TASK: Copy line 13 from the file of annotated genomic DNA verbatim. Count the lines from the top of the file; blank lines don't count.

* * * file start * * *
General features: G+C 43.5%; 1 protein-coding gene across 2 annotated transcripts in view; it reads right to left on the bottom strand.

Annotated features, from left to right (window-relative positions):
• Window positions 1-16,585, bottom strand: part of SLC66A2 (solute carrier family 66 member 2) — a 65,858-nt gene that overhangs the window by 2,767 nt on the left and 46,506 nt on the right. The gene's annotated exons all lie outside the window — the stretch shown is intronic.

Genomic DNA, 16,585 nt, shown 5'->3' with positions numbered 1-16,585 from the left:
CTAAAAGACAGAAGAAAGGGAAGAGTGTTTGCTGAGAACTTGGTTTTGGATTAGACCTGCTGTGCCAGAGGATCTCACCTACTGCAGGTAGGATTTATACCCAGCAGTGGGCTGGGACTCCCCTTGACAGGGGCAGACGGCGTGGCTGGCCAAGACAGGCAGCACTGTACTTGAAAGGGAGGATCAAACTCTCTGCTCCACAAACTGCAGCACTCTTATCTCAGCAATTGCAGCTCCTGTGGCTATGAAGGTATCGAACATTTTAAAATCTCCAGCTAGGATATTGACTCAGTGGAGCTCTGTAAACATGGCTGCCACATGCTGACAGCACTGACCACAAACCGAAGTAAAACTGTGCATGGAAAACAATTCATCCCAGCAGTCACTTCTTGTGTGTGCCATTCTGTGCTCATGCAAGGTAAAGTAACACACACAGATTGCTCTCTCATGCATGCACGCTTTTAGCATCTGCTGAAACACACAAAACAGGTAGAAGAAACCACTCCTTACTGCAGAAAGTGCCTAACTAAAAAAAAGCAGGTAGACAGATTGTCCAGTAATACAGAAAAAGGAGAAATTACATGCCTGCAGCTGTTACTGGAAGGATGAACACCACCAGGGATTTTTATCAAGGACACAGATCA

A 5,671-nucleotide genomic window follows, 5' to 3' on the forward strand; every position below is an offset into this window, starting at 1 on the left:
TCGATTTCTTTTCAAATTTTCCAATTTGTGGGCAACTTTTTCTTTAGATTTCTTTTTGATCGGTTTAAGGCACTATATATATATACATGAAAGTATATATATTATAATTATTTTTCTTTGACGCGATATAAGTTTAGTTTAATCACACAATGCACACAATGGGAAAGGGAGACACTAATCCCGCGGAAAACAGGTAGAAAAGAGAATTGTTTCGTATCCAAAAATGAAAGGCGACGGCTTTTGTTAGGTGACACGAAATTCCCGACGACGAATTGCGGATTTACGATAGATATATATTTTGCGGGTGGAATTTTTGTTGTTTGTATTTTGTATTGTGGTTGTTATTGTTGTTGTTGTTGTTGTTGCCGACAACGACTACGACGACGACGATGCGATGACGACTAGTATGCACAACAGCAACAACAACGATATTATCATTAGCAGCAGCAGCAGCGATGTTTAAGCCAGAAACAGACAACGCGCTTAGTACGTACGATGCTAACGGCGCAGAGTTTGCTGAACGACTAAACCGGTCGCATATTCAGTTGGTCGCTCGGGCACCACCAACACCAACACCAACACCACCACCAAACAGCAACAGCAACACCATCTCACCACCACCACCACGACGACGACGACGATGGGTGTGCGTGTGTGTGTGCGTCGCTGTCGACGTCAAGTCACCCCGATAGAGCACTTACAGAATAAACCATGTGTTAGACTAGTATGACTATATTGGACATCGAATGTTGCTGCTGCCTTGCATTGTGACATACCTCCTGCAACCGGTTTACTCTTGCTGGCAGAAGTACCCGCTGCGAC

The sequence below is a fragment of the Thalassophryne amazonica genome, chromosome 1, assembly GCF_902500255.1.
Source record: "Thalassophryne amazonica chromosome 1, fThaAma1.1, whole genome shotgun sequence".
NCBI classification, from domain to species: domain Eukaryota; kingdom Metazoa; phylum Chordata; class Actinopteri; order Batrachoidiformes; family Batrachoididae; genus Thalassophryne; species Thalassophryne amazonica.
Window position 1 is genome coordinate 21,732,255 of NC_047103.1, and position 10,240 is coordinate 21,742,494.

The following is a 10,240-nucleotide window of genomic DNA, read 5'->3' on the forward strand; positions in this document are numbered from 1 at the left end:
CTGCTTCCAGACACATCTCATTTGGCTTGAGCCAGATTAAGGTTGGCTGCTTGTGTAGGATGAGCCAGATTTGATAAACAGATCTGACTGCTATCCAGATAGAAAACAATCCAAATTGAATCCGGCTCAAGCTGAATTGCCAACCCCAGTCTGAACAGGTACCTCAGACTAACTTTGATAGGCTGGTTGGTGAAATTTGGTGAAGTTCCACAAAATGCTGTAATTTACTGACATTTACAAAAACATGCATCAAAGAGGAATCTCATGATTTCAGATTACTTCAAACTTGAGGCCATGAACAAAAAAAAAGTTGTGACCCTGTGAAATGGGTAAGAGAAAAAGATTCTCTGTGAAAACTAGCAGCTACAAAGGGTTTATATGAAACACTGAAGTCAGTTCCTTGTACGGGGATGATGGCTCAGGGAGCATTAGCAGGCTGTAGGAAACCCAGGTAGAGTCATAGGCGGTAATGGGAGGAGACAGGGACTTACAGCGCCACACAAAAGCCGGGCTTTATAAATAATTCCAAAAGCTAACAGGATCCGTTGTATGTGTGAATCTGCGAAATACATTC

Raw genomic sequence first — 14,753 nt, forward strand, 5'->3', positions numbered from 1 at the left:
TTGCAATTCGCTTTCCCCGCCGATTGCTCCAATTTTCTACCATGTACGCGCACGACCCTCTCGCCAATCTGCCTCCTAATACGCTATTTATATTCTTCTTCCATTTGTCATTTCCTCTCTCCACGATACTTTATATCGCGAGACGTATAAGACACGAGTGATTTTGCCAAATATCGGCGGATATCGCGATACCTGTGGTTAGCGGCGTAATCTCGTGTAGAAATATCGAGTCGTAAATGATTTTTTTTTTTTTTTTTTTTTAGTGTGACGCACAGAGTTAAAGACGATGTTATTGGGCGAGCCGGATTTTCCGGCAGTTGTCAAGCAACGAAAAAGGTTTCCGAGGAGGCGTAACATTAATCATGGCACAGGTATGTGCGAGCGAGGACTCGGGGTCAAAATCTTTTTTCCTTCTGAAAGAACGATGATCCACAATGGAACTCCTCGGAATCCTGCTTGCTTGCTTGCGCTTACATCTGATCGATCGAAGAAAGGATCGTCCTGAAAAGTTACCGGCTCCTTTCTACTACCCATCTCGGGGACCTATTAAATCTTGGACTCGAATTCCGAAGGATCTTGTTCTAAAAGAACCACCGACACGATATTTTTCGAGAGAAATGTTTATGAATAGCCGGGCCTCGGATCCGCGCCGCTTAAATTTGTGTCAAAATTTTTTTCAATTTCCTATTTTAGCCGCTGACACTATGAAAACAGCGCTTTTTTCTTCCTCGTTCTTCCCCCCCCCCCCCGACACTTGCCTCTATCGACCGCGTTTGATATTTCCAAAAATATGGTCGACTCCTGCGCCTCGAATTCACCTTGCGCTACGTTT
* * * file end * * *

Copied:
CTGCTTCCAGACACATCTCATTTGGCTTGAGCCAGATTAAGGTTGGCTGCTTGTGTAGGATGAGCCAGATTTGATAAACAGATCTGACTGCTATCCAGATAGAAAACAATCCAAATTGAATCCGGCTCAAGCTGAATTGCCAACCCCAGTCTGAACAGGTACCTCAGACTAACTTTGATAGGCTGGTTGGTGAAATTTGGTGAAGTTCCACAAAATGCTGTAATTTACTGACATTTACAAAAACATGCATCAAAGAGGAATCTCATGATTTCAGATTACTTCAAACTTGAGGCCATGAACAAAAAAAAAGTTGTGACCCTGTGAAATGGGTAAGAGAAAAAGATTCTCTGTGAAAACTAGCAGCTACAAAGGGTTTATATGAAACACTGAAGTCAGTTCCTTGTACGGGGATGATGGCTCAGGGAGCATTAGCAGGCTGTAGGAAACCCAGGTAGAGTCATAGGCGGTAATGGGAGGAGACAGGGACTTACAGCGCCACACAAAAGCCGGGCTTTATAAATAATTCCAAAAGCTAACAGGATCCGTTGTATGTGTGAATCTGCGAAATACATTC